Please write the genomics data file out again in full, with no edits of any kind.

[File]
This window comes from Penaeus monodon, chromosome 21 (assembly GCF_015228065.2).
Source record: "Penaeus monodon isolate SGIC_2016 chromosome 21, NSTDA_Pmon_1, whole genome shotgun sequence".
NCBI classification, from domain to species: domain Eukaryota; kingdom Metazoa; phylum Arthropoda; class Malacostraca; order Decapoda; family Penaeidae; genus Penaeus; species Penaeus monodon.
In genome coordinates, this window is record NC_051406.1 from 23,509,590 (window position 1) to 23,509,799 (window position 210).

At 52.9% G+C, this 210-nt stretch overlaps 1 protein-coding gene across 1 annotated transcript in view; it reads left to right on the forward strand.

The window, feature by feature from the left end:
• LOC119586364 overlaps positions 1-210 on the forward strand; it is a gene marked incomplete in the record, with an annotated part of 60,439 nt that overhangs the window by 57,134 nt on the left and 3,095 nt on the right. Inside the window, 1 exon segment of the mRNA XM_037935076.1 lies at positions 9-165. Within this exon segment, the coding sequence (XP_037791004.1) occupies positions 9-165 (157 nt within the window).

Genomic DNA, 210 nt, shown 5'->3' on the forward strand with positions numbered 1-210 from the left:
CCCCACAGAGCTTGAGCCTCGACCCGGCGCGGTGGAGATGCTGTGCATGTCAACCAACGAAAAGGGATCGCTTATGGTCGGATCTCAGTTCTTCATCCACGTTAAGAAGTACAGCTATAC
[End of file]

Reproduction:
This window comes from Penaeus monodon, chromosome 21 (assembly GCF_015228065.2).
Source record: "Penaeus monodon isolate SGIC_2016 chromosome 21, NSTDA_Pmon_1, whole genome shotgun sequence".
NCBI classification, from domain to species: domain Eukaryota; kingdom Metazoa; phylum Arthropoda; class Malacostraca; order Decapoda; family Penaeidae; genus Penaeus; species Penaeus monodon.
In genome coordinates, this window is record NC_051406.1 from 23,509,590 (window position 1) to 23,509,799 (window position 210).

At 52.9% G+C, this 210-nt stretch overlaps 1 protein-coding gene across 1 annotated transcript in view; it reads left to right on the forward strand.

The window, feature by feature from the left end:
• LOC119586364 overlaps positions 1-210 on the forward strand; it is a gene marked incomplete in the record, with an annotated part of 60,439 nt that overhangs the window by 57,134 nt on the left and 3,095 nt on the right. Inside the window, 1 exon segment of the mRNA XM_037935076.1 lies at positions 9-165. Within this exon segment, the coding sequence (XP_037791004.1) occupies positions 9-165 (157 nt within the window).

Genomic DNA, 210 nt, shown 5'->3' on the forward strand with positions numbered 1-210 from the left:
CCCCACAGAGCTTGAGCCTCGACCCGGCGCGGTGGAGATGCTGTGCATGTCAACCAACGAAAAGGGATCGCTTATGGTCGGATCTCAGTTCTTCATCCACGTTAAGAAGTACAGCTATAC